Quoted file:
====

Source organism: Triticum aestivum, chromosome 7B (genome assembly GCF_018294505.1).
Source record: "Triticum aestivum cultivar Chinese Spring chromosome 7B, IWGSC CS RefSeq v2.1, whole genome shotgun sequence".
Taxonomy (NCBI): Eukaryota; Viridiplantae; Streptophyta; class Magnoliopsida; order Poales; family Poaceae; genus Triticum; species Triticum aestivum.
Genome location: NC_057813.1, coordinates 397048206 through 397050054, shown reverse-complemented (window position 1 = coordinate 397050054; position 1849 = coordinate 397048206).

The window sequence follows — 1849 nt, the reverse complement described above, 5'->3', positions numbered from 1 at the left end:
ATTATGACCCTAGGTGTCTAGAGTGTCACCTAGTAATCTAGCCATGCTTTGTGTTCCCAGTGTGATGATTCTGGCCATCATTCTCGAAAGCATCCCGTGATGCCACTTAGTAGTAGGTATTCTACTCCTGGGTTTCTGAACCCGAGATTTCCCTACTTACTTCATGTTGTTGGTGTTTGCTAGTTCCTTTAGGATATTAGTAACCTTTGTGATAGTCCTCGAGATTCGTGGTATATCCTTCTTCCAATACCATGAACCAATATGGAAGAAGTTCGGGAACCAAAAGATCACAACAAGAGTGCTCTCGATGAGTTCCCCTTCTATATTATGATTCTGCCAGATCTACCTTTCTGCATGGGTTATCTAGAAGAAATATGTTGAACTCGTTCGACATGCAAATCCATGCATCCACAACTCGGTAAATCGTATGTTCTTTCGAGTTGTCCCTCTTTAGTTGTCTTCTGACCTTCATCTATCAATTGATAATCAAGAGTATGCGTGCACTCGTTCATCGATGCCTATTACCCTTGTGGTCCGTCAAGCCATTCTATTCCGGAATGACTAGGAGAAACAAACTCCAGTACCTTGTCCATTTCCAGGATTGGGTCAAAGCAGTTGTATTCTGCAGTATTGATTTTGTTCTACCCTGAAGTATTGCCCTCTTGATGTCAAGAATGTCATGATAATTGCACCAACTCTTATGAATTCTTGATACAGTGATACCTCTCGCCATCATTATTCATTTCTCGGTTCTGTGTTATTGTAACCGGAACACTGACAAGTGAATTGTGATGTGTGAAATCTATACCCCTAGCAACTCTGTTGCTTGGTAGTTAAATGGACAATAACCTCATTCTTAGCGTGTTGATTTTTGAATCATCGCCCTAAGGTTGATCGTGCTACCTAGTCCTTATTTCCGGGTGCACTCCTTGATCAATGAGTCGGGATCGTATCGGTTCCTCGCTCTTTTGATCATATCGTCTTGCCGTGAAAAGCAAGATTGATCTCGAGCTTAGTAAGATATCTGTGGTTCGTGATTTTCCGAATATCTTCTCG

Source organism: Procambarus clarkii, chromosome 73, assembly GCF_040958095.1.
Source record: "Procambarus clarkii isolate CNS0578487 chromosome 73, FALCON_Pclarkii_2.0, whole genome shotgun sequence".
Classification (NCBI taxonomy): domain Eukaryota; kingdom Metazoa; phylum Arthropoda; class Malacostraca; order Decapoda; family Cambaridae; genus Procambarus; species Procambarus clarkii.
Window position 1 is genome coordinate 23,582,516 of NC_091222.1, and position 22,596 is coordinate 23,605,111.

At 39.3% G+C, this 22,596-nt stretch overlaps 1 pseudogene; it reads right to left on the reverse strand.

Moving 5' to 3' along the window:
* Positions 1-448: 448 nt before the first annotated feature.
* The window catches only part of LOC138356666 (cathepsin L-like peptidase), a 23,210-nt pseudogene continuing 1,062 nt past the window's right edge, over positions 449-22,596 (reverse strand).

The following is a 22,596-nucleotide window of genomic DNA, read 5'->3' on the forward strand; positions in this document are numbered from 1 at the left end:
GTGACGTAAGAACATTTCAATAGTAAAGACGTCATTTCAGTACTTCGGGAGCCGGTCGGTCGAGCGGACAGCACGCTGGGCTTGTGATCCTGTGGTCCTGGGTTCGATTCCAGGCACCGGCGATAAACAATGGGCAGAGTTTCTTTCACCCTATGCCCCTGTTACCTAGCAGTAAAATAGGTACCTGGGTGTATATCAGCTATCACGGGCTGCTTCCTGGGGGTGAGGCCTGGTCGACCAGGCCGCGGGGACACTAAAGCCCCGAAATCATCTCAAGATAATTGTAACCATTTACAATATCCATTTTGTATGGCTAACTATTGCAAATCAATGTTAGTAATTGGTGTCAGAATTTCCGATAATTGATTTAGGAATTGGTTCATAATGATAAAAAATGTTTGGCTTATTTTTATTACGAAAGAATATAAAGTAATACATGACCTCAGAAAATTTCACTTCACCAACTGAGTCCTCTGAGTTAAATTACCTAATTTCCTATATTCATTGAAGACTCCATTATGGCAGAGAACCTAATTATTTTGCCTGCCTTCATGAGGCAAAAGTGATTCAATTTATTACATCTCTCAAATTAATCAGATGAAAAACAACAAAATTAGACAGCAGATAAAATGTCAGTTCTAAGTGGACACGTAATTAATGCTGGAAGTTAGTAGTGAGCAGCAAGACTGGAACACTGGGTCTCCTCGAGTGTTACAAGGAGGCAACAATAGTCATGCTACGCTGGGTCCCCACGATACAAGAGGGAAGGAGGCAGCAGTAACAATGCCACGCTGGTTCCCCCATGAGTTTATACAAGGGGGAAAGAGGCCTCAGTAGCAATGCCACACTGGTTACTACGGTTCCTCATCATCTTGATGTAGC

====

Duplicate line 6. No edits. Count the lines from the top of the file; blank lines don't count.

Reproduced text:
ATTATGACCCTAGGTGTCTAGAGTGTCACCTAGTAATCTAGCCATGCTTTGTGTTCCCAGTGTGATGATTCTGGCCATCATTCTCGAAAGCATCCCGTGATGCCACTTAGTAGTAGGTATTCTACTCCTGGGTTTCTGAACCCGAGATTTCCCTACTTACTTCATGTTGTTGGTGTTTGCTAGTTCCTTTAGGATATTAGTAACCTTTGTGATAGTCCTCGAGATTCGTGGTATATCCTTCTTCCAATACCATGAACCAATATGGAAGAAGTTCGGGAACCAAAAGATCACAACAAGAGTGCTCTCGATGAGTTCCCCTTCTATATTATGATTCTGCCAGATCTACCTTTCTGCATGGGTTATCTAGAAGAAATATGTTGAACTCGTTCGACATGCAAATCCATGCATCCACAACTCGGTAAATCGTATGTTCTTTCGAGTTGTCCCTCTTTAGTTGTCTTCTGACCTTCATCTATCAATTGATAATCAAGAGTATGCGTGCACTCGTTCATCGATGCCTATTACCCTTGTGGTCCGTCAAGCCATTCTATTCCGGAATGACTAGGAGAAACAAACTCCAGTACCTTGTCCATTTCCAGGATTGGGTCAAAGCAGTTGTATTCTGCAGTATTGATTTTGTTCTACCCTGAAGTATTGCCCTCTTGATGTCAAGAATGTCATGATAATTGCACCAACTCTTATGAATTCTTGATACAGTGATACCTCTCGCCATCATTATTCATTTCTCGGTTCTGTGTTATTGTAACCGGAACACTGACAAGTGAATTGTGATGTGTGAAATCTATACCCCTAGCAACTCTGTTGCTTGGTAGTTAAATGGACAATAACCTCATTCTTAGCGTGTTGATTTTTGAATCATCGCCCTAAGGTTGATCGTGCTACCTAGTCCTTATTTCCGGGTGCACTCCTTGATCAATGAGTCGGGATCGTATCGGTTCCTCGCTCTTTTGATCATATCGTCTTGCCGTGAAAAGCAAGATTGATCTCGAGCTTAGTAAGATATCTGTGGTTCGTGATTTTCCGAATATCTTCTCG